New Details About The Unaired ‘Piece Of Sh*t’ ‘Game Of Thrones’ Pilot Have Emerged


The first episode of Game of Thrones, the one that aired on April 17, 2011, is not the original pilot. That has never seen the light of the day, due to it being a “piece of sh*t” and a “deeply humiliating [and] painful experience.” (After co-showrunners David Benioff and D.B. Weiss showed the episode to their friend Craig Mazin, his first note was, “You guys have a massive problem.”) There is evidence of the pilot’s existence, though: it’s housed at Texas A&M’s Cushing Memorial Library, where author George R.R. Martin donated his manuscripts. The Huffington Post recently tracked down the production draft of the pilot and noted the major differences between the “piece of sh*t” episode (directed by Academy Award-winner Tom McCarthy!) and the one that premiered on HBO.

Let’s break it down by character, beginning with Daenerys:

In the Cushing script, Dany has a lot more control [during her sex scene with Khal Drogo]. She smiles when she realizes Drogo can say only the word “no” in her language, she helps him take rings out of his hair and, most important, she ultimately consents to sex… This is far from the scene that aired on HBO, in which she cries as he undresses her, then has sex with her from behind.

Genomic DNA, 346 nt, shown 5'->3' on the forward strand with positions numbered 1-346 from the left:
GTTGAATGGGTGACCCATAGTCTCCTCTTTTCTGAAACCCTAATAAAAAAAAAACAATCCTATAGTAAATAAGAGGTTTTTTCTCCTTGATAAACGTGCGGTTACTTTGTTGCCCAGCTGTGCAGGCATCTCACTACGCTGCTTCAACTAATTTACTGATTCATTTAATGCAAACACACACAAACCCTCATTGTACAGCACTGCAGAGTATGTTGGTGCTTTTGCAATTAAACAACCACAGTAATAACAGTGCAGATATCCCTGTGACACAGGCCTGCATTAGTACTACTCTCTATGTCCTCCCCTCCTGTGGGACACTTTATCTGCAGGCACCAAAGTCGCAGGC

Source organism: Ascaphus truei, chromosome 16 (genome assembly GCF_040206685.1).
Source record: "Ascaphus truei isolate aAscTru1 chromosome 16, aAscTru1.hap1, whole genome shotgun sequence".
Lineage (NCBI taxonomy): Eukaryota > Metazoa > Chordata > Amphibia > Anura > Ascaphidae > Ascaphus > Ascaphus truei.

Jaime and Cersei’s sex scene was also framed differently (one of the biggest criticisms of the original pilot is that no one realized they were brother and sister), with Cersei objecting to Jaime after she sees Bran in the window in the version that made it to air, while in the original script, “she protests much sooner.” Meanwhile, in the Cushing draft, Jon Snow gets drunk (he “loses his balance and and lurches into the Serving Girl, sending a flagon of wine crashing to the floor”), and Joffrey, who we don’t learn is an insufferable twat until episode two, is immediately a whiny jerk, complaining that he’s “tired of swatting at Starks with a play sword.” Also, the White Walkers wouldn’t shut the heck up:

“I came up with basically some dialogue” [said Game of Thrones language creator David Peterson]. “I recorded it, and then I suggested to them, ‘Here’s how you might modify it digitally to give it a unique sound. It didn’t get used for the pilot, and then there was discussion they were thinking about using it in season two. They said they tried it, and it just wasn’t working out, so they abandoned the idea.”)

For more on the original pilot — which starred Jennifer Ehle and Tamzin Merchant, not Michelle Fairley and Emilia Clarke, as Catelyn Stark and Daenerys Targaryen (oops) — head here.

(Via the Huffington Post)